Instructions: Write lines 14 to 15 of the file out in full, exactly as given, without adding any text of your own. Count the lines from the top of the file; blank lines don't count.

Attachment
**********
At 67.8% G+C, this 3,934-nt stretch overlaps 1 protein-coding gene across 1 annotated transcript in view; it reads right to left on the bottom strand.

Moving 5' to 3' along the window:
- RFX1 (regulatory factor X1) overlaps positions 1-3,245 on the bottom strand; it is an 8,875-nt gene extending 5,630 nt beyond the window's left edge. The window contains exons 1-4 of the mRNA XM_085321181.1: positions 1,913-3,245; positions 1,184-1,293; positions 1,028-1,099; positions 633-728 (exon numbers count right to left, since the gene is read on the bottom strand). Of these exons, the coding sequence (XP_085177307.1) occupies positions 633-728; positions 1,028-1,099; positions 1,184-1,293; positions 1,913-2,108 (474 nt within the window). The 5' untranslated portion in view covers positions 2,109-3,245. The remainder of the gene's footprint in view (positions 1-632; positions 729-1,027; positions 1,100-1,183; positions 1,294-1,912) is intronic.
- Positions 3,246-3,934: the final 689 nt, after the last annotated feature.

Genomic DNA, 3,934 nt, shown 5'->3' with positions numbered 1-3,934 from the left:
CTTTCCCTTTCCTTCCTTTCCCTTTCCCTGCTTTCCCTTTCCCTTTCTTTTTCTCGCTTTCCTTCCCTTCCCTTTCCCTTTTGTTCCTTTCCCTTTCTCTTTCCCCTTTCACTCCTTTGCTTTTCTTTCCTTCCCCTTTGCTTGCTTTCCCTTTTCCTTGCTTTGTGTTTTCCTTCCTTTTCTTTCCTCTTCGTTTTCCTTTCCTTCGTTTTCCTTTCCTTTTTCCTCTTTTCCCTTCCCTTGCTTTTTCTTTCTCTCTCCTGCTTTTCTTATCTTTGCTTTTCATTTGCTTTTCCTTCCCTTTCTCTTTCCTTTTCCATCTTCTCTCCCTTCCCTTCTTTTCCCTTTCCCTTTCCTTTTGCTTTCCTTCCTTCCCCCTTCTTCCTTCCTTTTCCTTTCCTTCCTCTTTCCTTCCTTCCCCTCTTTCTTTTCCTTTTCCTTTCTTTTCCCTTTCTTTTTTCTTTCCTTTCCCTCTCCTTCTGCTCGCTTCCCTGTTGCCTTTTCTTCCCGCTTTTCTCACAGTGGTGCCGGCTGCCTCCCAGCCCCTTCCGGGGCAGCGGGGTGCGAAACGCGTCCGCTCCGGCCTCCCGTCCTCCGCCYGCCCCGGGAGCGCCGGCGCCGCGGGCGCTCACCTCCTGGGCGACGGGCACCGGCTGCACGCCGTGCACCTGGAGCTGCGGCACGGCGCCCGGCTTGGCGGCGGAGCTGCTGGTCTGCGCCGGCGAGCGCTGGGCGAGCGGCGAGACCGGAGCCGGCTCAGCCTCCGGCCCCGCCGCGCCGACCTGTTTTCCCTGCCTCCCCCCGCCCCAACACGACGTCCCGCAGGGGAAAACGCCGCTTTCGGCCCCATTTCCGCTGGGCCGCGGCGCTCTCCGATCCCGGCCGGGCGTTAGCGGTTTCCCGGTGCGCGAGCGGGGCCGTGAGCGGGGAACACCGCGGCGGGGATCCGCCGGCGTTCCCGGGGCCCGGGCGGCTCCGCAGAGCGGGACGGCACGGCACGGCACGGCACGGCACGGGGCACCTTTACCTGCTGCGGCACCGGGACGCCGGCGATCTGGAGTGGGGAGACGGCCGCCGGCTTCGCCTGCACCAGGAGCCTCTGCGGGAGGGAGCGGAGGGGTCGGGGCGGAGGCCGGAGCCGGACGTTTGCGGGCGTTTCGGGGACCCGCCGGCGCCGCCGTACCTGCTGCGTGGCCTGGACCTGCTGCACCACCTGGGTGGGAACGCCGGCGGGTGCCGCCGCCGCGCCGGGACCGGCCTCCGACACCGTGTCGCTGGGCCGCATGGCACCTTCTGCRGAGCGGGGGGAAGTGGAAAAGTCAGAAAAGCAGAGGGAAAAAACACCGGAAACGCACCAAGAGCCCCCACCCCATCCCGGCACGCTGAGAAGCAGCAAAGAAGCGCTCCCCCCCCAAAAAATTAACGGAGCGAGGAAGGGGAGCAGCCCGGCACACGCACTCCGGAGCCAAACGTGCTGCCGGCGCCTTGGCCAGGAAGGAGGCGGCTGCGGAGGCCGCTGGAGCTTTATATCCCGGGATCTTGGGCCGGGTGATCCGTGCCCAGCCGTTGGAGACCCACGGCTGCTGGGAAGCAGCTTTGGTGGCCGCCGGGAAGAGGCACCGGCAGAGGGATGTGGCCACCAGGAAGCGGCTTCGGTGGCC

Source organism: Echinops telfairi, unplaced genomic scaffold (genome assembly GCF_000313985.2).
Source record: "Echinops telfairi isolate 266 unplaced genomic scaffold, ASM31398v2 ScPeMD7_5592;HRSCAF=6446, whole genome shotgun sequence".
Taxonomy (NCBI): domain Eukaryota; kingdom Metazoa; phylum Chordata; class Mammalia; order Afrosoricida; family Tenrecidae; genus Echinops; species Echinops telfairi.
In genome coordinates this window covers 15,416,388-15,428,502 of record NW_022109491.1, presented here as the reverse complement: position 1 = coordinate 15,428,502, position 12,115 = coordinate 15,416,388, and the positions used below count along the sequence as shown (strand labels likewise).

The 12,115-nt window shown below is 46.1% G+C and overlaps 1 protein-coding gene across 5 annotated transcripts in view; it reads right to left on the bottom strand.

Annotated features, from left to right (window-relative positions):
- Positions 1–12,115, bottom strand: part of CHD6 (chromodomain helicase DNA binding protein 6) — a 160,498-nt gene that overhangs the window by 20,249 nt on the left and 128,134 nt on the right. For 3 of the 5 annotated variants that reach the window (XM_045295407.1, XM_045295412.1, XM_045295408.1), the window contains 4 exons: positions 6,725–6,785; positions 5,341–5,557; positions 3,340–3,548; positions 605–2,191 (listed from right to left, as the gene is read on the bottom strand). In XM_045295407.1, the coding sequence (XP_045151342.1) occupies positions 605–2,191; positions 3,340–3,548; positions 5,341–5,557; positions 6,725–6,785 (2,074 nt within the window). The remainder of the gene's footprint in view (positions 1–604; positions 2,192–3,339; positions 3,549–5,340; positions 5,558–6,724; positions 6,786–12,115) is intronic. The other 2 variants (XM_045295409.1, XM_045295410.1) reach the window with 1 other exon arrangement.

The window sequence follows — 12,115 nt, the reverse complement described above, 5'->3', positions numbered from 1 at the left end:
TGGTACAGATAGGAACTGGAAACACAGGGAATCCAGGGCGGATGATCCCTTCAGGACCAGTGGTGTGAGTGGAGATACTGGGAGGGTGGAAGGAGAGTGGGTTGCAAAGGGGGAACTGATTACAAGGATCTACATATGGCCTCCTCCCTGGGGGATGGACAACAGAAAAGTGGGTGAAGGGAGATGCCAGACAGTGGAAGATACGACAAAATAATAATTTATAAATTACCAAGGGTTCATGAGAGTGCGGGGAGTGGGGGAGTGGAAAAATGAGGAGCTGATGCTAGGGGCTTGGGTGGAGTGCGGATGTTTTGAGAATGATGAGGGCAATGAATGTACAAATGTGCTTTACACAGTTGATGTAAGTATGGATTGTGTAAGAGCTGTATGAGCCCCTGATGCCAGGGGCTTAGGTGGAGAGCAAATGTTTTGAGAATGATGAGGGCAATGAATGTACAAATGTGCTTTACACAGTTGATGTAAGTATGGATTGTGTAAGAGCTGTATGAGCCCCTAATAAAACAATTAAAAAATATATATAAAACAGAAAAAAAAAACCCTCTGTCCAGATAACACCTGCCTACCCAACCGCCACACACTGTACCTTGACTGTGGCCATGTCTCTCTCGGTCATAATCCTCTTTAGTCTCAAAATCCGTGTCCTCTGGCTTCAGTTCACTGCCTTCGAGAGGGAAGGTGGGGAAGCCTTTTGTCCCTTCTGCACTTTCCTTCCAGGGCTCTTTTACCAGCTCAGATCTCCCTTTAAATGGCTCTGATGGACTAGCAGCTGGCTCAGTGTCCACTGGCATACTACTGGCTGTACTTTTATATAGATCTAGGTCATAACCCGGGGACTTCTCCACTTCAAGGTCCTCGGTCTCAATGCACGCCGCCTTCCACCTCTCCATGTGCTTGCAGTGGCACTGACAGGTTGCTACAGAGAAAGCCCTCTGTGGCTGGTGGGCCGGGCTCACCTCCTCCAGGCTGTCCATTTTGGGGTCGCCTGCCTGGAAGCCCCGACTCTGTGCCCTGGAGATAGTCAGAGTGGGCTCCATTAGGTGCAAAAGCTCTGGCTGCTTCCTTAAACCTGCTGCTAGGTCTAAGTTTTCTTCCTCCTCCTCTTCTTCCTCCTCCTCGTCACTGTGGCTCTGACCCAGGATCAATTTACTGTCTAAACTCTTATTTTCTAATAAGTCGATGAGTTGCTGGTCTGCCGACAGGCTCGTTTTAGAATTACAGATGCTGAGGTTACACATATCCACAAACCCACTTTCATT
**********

The window sequence follows — 12,115 nt, the reverse complement described above, 5'->3', positions numbered from 1 at the left end:
TGGTACAGATAGGAACTGGAAACACAGGGAATCCAGGGCGGATGATCCCTTCAGGACCAGTGGTGTGAGTGGAGATACTGGGAGGGTGGAAGGAGAGTGGGTTGCAAAGGGGGAACTGATTACAAGGATCTACATATGGCCTCCTCCCTGGGGGATGGACAACAGAAAAGTGGGTGAAGGGAGATGCCAGACAGTGGAAGATACGACAAAATAATAATTTATAAATTACCAAGGGTTCATGAGAGTGCGGGGAGTGGGGGAGTGGAAAAATGAGGAGCTGATGCTAGGGGCTTGGGTGGAGTGCGGATGTTTTGAGAATGATGAGGGCAATGAATGTACAAATGTGCTTTACACAGTTGATGTAAGTATGGATTGTGTAAGAGCTGTATGAGCCCCTGATGCCAGGGGCTTAGGTGGAGAGCAAATGTTTTGAGAATGATGAGGGCAATGAATGTACAAATGTGCTTTACACAGTTGATGTAAGTATGGATTGTGTAAGAGCTGTATGAGCCCCTAATAAAACAATTAAAAAATATATATAAAACAGAAAAAAAAAACCCTCTGTCCAGATAACACCTGCCTACCCAACCGCCACACACTGTACCTTGACTGTGGCCATGTCTCTCTCGGTCATAATCCTCTTTAGTCTCAAAATCCGTGTCCTCTGGCTTCAGTTCACTGCCTTCGAGAGGGAAGGTGGGGAAGCCTTTTGTCCCTTCTGCACTTTCCTTCCAGGGCTCTTTTACCAGCTCAGATCTCCCTTTAAATGGCTCTGATGGACTAGCAGCTGGCTCAGTGTCCACTGGCATACTACTGGCTGTACTTTTATATAGATCTAGGTCATAACCCGGGGACTTCTCCACTTCAAGGTCCTCGGTCTCAATGCACGCCGCCTTCCACCTCTCCATGTGCTTGCAGTGGCACTGACAGGTTGCTACAGAGAAAGCCCTCTGTGGCTGGTGGGCCGGGCTCACCTCCTCCAGGCTGTCCATTTTGGGGTCGCCTGCCTGGAAGCCCCGACTCTGTGCCCTGGAGATAGTCAGAGTGGGCTCCATTAGGTGCAAAAGCTCTGGCTGCTTCCTTAAACCTGCTGCTAGGTCTAAGTTTTCTTCCTCCTCCTCTTCTTCCTCCTCCTCGTCACTGTGGCTCTGACCCAGGATCAATTTACTGTCTAAACTCTTATTTTCTAATAAGTCGATGAGTTGCTGGTCTGCCGACAGGCTCGTTTTAGAATTACAGATGCTGAGGTTACACATATCCACAAACCCACTTTCATT